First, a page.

KitchenTigress: Orh Kueh (Yam Cake) (II)

Orh Kueh (Yam Cake) (II)

Orh kueh (yam cake) is a Chinese steamed kueh. Rice flour batter is heated on the stove till it's thick, then it's steamed. At its most basic, only yam is added to the batter. More luxurious versions would have additional ingredients such as lap cheong, dried mushrooms, dried prawns, and dried scallops.

Tips for making the best orh kueh ever:

1. The yam for making orh kueh must be fried, and it must be salted and seasoned with five-spice powder whilst it's piping hot. These two steps are crucial to bringing out the flavour of yam.

2. To maximise the flavour and aroma of the dried prawns and mushrooms, season whilst you're stir-frying. If you season when you're making the batter, your kueh wouldn't taste anywhere near as nice even if you use the same amount of seasoning.

3. If you prefer a softer kueh, leave the batter thinner when you're cooking it on the stove. If you prefer a harder kueh, make it a bit thicker. Unless you like your orh kueh quite hard, the batter shouldn't be thick enough to hold its shape.

4. If you line the cake tin with parchment paper, you can lift the kueh out of the tin whilst it's still hot to let it cool down faster. If you're not in a hurry, the parchment paper isn't necessary.

5. When buying yam, make sure the peel is firm. Soft spots would mean the yam is starting to rot.

6. Yam may be sold with the stem withered or still fresh. The state of the stem doesn't affect the eating quality of the yam but fresher ones would keep longer.

7. Don't keep yam in the fridge or the starch would convert to sugar in the cold. Put it in a wooden bowl or on a pile of newspapers, uncovered. Yam needs plenty of ventilation or it would rot very quickly. Avoid plastic containers because yam may rot where it sits on the plastic, which doesn't breathe.

8. Watch my wonderful video.

How to make orh kueh (芋粿, steamed yam cake)

Step-by-step guide

This recipe makes an orh kueh flavoured with lots of yummy ingredients: yam, dried prawns, dried mushrooms and shallots, all fried till wonderfully fragrant. Homemade stock is the killer that gives homemade orh kueh extra oomph.

orh kueh
  • 40 g dried prawns – rinse and soak in 60 ml water till soft, about 15 minutes; squeeze dry, reserving the water; chop roughly
  • 30 g Chinese dried mushrooms – rinse and soak in 180 ml water till soft, about 30 minutes; squeeze dry, reserving the water; dice
  • 500-600 g yam (aka taro) – peel, trim all white parts under peel that don't have much red veins to yield about 300 g, rinse, cut corn kernel-sized
  • 100 g shallots – peel, rinse, slice thinly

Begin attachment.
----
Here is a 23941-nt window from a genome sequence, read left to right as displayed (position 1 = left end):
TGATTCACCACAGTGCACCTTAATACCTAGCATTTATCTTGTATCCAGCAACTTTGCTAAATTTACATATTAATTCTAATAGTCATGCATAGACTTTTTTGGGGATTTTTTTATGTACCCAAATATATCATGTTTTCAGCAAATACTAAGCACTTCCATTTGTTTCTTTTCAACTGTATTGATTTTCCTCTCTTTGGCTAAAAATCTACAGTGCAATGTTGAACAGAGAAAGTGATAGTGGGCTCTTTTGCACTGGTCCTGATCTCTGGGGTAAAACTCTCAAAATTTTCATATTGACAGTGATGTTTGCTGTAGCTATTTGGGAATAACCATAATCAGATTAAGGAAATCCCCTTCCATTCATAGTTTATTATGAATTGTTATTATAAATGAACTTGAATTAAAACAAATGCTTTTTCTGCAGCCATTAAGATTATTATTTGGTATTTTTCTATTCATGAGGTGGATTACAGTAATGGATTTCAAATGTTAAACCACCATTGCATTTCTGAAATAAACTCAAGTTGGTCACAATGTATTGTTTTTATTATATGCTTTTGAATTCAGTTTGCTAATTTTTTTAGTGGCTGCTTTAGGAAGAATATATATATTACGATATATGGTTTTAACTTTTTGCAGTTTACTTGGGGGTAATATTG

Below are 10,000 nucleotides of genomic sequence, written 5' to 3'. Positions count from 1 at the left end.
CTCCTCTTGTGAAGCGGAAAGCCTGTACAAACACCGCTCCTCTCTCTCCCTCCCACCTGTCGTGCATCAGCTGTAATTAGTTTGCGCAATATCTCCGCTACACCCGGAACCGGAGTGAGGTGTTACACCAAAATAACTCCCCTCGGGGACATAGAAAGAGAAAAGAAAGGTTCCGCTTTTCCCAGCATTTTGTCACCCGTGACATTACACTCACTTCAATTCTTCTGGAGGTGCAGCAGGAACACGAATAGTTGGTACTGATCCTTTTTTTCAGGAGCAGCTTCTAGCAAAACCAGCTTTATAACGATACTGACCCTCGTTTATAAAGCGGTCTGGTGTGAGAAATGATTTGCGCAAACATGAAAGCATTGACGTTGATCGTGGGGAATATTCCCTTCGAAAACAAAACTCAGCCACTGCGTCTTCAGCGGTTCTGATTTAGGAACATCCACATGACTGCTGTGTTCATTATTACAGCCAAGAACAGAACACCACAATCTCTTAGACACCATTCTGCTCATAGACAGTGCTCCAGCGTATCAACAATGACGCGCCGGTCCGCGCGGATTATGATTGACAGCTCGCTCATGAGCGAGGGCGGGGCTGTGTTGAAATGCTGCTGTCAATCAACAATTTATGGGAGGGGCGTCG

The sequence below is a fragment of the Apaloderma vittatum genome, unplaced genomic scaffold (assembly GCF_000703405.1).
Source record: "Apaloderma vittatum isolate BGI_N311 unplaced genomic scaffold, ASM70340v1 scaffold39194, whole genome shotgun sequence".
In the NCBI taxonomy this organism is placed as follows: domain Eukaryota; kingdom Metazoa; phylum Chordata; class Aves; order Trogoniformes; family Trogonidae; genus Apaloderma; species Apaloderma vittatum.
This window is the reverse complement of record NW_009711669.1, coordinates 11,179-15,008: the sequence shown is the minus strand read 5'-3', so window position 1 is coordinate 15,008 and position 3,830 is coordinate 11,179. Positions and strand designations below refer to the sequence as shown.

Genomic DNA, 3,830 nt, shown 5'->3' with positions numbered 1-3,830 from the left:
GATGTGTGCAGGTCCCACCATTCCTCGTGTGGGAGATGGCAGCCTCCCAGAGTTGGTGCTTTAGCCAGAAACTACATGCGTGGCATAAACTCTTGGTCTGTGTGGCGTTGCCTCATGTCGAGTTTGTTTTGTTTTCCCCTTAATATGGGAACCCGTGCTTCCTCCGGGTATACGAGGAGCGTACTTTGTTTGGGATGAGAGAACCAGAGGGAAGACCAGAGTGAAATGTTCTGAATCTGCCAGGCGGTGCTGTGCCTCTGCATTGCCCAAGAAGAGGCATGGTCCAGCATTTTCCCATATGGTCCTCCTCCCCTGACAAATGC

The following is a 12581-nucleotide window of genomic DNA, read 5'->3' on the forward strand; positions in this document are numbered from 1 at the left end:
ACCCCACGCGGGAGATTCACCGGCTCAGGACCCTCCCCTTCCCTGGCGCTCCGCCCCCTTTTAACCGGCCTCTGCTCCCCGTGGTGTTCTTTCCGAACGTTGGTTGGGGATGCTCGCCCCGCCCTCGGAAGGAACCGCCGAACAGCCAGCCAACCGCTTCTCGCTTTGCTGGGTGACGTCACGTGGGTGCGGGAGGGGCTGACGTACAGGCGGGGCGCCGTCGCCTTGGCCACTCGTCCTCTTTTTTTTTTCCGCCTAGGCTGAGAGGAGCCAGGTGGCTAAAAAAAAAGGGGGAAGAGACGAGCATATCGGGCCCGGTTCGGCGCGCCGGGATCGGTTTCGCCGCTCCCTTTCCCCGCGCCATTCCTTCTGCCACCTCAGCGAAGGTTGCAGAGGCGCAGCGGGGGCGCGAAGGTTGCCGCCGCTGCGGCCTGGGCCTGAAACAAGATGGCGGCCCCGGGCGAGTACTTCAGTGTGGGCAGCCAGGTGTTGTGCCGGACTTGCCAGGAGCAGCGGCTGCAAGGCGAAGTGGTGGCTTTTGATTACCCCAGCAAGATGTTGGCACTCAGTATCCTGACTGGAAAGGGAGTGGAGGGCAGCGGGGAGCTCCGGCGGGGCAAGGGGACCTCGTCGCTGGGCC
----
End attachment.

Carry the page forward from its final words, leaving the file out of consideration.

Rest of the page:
• 80 ml vegetable oil
  • ½ tsp salt
  • ¼ tsp five-spice powder
  • 1½ tbsp light soya sauce
  • ½ tsp ground white pepper
  • 200 g rice flour
  • 240 ml water – top up water drained from dried prawns and mushrooms to make 240 ml
  • 600 ml pork or chicken stock, boiling
  • 2 tbsp spring onions, roughly chopped
  • 2 tbsp coriander, roughly chopped
  • ½ red chilli, julienned; or 1 tsp toasted white sesame seeds
Related post: more tips for making orh kueh.

  1. Prepare dried prawns, dried mushrooms, yam and shallots as detailed above.

  2. In a wok, stir-fry shallots in hot vegetable oil over medium heat till lightly golden. Turn off heat. Continue stirring till nicely golden brown. Remove shallots with a skimmer and set aside. You should have about ⅓ cup.
  3. orh kueh with lots of yam and mushrooms
  4. Reheat wok and oil till warm. Over medium heat, fry yam till soft (but not brown), 2-3 minutes. Turn off heat. Remove yam to a big bowl. Immediately sprinkle with ½ tsp salt and ¼ tsp five-spice powder. Toss till evenly mixed. Set aside.

  5. Remove all but 2 tbsp oil from the wok. Reheat till very hot. Over medium-high heat, stir-fry dried prawns till lightly golden. Add mushrooms and stir-fry till fragrant and lightly golden. Add light soya sauce and ground white pepper. Stir till evenly mixed. Turn off heat.

  6. Add stir-fried mixture to yam along with all of fried shallots except 2 tbsp. Stir till evenly mixed. Set aside.

  7. Line bottom of 20 x 20 x 5 cm cake pan with parchment paper, leaving some overhang.

  8. Top up water from soaking dried prawns and mushrooms to make 240 ml. Pour liquid into wok and stir to deglaze. Add rice flour. Stir till smooth. Add boiling chicken or pork stock. Stir till evenly mixed.

  9. Turn on low heat. Stir continuously, scraping sides and bottom of wok. Reduce heat to very low as batter gets hot. If lumps appear, turn off heat immediately, stir vigorously till smooth, then turn on heat again.

  10. When batter starts to thicken, add fried ingredients (except the 2 tbsp shallots set aside). Stir till batter is thick enough to coat a spoon/spatula thinly. Go for a thinner consistency if you like your orh kueh softer, and vice versa. Turn off heat.

  11. Transfer batter into pan. Smooth and level batter. Steam over rapidly boiling water till inserted skewer comes out clean or almost clean, about 40 minutes depending on consistency of batter before steaming.

  12. Remove kueh to wire rack to cool down, an hour or so. Unmould by running skewer around edge of pan, then lifting kueh onto a plate. Discard parchment paper. Garnish with spring onions, coriander, red chilli or sesame seeds, and remaining shallots.